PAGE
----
San Diego Chargers: A Team In Trouble

Carlos MonagasContributor IIOctober 14, 2009

Looking ahead to Monday night, when the Broncos take on the Chargers in San Diego, reveals a very interesting matchup. A couple of years ago, if someone would've told me the Chargers will be struggling to run the ball I would've laughed in their face and called them an idiot—but that's exactly what is happening.

The Chargers have an aging offensive line to go along with their declining star running back LT. Hampered by nagging injuries and age, LT is but a shell of his former self/ While I will point out he can still be productive, he needs a stellar line to make him more effective. In the past, LT could've made even the weakest offensive lines look good.

This will present a problem for the Chargers this Monday night. With a veteran defensive backfield and the league's top pass rush, the Broncos will challenge the one-dimensional Chargers, who like the to drop back with five and seven-step drops.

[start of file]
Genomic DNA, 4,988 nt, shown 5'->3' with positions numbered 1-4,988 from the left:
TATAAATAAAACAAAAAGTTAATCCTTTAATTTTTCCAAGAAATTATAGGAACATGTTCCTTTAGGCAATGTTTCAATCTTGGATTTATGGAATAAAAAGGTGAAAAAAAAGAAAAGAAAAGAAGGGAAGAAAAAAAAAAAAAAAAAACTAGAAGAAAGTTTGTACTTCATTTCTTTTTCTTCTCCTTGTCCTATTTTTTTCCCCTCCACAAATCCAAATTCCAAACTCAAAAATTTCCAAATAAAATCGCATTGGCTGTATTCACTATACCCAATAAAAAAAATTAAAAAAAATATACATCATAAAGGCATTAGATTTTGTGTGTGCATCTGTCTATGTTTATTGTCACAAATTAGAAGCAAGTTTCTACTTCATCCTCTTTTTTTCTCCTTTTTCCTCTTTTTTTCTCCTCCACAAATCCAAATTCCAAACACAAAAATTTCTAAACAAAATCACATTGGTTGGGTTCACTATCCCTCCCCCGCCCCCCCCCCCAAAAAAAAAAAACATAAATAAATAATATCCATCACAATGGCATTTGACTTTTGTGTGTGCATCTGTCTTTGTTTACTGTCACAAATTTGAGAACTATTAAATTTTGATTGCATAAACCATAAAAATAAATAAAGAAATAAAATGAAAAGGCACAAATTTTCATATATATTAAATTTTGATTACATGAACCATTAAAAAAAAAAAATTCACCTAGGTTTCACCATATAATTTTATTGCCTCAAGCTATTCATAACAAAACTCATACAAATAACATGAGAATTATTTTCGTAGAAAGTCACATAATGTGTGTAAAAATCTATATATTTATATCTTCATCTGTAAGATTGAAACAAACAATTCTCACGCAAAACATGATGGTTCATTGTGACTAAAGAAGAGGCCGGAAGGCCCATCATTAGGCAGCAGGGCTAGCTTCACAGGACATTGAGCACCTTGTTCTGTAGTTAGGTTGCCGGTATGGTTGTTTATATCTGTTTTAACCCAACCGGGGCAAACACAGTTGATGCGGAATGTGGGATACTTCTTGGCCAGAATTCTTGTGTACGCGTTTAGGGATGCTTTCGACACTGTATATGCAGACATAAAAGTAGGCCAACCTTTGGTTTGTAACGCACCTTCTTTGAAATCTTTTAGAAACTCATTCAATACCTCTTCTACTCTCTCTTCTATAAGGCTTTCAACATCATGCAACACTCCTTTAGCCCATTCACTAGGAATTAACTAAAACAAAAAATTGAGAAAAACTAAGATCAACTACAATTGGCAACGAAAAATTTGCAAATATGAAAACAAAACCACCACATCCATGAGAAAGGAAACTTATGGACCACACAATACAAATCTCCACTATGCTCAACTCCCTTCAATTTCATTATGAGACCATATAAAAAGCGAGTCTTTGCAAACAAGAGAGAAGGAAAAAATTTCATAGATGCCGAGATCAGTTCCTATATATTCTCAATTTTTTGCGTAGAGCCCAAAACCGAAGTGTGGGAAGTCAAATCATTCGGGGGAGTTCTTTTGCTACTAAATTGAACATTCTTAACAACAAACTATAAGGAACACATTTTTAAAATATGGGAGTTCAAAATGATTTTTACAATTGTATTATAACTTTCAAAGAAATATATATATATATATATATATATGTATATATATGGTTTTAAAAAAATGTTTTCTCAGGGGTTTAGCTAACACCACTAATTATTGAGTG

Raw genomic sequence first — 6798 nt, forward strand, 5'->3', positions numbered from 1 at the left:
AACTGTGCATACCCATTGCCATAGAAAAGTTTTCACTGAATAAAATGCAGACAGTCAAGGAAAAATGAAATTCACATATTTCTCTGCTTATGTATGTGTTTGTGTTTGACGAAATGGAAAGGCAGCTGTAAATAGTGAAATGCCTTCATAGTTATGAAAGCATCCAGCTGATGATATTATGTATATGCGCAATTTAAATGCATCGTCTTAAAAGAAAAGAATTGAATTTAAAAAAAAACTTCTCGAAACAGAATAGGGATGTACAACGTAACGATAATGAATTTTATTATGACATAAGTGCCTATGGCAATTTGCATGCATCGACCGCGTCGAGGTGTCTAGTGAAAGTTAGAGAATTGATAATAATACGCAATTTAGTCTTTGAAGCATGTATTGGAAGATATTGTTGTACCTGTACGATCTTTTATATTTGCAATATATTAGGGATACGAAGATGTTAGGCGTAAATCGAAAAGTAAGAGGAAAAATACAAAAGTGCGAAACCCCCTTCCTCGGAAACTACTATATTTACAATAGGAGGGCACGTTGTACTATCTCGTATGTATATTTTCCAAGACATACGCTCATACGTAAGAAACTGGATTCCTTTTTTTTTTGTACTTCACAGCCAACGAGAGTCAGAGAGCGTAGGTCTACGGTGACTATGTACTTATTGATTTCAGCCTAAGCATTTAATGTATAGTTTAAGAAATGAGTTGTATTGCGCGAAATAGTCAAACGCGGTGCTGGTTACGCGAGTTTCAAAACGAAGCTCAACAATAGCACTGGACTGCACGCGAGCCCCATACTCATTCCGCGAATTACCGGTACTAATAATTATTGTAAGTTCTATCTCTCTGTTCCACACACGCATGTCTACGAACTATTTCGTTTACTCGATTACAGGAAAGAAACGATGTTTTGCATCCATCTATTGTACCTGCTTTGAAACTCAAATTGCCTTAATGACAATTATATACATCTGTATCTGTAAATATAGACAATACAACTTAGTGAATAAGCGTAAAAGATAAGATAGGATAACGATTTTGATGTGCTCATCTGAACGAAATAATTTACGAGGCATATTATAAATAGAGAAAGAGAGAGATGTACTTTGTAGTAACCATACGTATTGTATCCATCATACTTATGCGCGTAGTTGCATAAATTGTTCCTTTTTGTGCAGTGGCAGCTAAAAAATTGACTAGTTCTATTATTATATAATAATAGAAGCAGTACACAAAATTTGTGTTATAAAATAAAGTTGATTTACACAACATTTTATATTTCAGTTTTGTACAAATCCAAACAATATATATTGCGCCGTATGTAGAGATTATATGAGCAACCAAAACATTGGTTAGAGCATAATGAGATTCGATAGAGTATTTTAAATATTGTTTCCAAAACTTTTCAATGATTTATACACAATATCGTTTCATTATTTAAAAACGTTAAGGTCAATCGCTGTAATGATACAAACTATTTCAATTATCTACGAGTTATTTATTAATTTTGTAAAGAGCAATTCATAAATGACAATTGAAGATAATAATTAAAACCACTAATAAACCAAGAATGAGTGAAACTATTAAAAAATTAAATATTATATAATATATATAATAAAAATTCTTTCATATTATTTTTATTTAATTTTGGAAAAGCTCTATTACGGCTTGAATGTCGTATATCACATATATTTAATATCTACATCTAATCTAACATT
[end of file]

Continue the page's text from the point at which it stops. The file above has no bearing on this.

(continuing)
The Chargers are coming off a bye week, so they had extra time to prepare for this matchup. And while they do boast an amazing passing attack, when your offense is that one-dimensional the advantage is definitely with the defense.

The Chargers' problems do not end with the running game. In fact, their biggest issue lies in their porous defense. The run defense is has been heavily affected by the lack of production from Merriman and Phillips, but it's the absence of Jamal Williams and the lack of depth behind him that is hitting them the hardest. 

The passing defense is a little better than last year's, but the continued regression of CB Cromartie and the complete ineptitude of their safety play are worrisome. Added to the lack of a dominant pass rush, the defense as a whole leaves much to be desired.

As said before, the Chargers do have weapons on the edges in the form of Jackson and Gates, but the lack of a running game is troubling, to say the least. LT is showing his age and then some, the offensive line is once again regressing, and Sproles is not an every-down back. 

Sproles is more of a change of pace back, and even then he is not a true running back—he is better as a receiver out of the backfield. The Broncos' run defense has been anything but porous and should be able to handle the Chargers' running game with ease.

The Broncos should be able to go into San Diego and dominate Chargers and improve to a 6-0 record before heading to their bye week.